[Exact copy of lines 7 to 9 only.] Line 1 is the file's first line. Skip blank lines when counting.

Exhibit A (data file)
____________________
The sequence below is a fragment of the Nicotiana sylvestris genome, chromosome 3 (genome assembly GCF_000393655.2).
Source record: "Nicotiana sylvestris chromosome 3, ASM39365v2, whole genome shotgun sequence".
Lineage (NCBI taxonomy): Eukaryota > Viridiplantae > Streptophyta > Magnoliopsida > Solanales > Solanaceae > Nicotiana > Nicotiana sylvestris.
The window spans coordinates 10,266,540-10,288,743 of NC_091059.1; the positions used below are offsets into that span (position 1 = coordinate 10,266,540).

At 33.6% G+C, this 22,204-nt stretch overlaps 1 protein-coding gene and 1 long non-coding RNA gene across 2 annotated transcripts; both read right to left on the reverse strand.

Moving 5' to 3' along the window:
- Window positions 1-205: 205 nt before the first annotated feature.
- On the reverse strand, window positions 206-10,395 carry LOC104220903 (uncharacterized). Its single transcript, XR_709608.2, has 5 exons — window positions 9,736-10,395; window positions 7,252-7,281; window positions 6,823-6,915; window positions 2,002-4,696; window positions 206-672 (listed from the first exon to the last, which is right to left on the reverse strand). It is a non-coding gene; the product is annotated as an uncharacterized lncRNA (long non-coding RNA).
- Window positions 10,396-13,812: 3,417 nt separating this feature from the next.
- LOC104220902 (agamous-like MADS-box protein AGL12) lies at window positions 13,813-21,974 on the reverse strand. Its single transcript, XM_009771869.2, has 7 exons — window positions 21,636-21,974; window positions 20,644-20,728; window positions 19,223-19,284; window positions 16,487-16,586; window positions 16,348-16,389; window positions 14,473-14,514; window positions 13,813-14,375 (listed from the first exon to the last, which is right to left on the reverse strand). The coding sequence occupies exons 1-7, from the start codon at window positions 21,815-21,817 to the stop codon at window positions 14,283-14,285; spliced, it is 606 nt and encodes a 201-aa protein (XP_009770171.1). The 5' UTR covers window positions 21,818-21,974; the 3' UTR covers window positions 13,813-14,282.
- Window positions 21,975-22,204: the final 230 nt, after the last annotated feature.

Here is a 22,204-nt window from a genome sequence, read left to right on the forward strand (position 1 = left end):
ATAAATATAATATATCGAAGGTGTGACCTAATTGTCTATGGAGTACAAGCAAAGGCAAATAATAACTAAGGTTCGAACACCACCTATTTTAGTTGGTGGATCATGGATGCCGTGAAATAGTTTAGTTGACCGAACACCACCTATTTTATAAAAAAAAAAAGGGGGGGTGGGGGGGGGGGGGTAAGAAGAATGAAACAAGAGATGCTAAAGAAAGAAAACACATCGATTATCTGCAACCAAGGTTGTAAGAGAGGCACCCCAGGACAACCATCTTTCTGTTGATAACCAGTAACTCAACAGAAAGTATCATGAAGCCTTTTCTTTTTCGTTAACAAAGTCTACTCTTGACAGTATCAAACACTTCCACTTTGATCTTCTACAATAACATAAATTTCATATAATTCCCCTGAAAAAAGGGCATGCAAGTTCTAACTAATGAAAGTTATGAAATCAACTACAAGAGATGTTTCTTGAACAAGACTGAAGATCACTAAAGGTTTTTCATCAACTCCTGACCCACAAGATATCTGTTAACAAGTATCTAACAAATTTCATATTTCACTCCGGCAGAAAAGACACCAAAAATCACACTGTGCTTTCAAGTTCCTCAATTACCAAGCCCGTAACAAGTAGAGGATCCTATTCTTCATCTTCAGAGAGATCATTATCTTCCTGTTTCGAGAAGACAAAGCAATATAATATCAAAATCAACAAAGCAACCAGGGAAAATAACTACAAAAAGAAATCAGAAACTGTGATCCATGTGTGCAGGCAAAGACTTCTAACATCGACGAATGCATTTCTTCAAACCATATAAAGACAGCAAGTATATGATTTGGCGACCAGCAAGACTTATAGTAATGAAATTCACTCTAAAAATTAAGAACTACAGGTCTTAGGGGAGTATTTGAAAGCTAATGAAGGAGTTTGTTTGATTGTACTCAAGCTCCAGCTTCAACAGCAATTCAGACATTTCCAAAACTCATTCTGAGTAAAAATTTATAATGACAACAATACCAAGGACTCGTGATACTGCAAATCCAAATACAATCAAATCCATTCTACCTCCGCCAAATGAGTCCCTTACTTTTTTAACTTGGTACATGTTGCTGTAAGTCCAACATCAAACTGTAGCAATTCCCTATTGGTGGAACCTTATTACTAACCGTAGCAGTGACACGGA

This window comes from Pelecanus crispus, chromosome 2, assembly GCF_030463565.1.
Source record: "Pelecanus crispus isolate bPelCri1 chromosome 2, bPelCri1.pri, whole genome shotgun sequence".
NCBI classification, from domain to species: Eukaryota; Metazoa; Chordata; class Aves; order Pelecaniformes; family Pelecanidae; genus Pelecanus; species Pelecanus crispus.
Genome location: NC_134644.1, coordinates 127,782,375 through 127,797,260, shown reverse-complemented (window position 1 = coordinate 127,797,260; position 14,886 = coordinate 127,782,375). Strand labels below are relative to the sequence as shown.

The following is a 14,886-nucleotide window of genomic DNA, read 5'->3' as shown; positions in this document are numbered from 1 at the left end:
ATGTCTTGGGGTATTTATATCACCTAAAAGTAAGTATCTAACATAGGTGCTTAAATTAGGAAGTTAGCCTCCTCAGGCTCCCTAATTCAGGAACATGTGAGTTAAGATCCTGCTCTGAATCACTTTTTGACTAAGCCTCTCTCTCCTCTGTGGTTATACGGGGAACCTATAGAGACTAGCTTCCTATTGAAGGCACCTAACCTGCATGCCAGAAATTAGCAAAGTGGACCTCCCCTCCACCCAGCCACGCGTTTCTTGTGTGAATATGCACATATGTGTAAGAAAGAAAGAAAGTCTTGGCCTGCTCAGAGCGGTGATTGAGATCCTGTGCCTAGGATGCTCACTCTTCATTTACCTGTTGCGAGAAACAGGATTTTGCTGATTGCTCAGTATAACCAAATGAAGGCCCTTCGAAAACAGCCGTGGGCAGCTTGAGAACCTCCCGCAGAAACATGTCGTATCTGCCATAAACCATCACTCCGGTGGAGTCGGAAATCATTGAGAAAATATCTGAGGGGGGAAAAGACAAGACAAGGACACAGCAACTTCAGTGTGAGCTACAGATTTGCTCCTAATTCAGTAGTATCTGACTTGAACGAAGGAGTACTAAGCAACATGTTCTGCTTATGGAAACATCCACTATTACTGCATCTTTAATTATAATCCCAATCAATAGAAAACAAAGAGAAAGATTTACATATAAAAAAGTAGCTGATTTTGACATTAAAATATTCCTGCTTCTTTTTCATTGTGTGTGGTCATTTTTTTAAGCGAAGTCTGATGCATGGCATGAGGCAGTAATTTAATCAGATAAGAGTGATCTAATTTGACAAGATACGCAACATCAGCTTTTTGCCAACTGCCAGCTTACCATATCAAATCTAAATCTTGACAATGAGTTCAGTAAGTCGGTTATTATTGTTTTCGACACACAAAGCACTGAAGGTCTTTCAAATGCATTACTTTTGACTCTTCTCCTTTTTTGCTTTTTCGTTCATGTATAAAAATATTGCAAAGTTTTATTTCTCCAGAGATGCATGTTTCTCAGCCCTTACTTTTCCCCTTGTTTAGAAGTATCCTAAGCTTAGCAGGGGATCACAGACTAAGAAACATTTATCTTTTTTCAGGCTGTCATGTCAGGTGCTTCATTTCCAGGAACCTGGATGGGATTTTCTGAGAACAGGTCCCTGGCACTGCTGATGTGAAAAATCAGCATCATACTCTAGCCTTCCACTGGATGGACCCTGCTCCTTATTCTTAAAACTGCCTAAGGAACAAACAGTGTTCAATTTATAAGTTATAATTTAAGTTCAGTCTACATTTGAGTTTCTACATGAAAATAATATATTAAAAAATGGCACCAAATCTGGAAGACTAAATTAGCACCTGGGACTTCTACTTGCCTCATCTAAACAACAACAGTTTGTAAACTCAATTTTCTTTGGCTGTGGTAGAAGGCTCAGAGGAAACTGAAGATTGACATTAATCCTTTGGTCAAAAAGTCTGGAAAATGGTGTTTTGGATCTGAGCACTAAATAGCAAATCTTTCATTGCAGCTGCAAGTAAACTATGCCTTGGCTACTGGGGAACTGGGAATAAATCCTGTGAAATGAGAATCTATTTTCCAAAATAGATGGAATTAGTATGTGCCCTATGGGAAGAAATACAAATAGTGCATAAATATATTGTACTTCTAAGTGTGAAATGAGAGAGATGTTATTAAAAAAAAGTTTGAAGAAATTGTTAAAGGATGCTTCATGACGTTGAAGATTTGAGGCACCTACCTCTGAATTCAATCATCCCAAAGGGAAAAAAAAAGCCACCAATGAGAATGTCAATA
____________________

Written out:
- Window positions 1-205: 205 nt before the first annotated feature.
- On the reverse strand, window positions 206-10,395 carry LOC104220903 (uncharacterized). Its single transcript, XR_709608.2, has 5 exons — window positions 9,736-10,395; window positions 7,252-7,281; window positions 6,823-6,915; window positions 2,002-4,696; window positions 206-672 (listed from the first exon to the last, which is right to left on the reverse strand). It is a non-coding gene; the product is annotated as an uncharacterized lncRNA (long non-coding RNA).
- Window positions 10,396-13,812: 3,417 nt separating this feature from the next.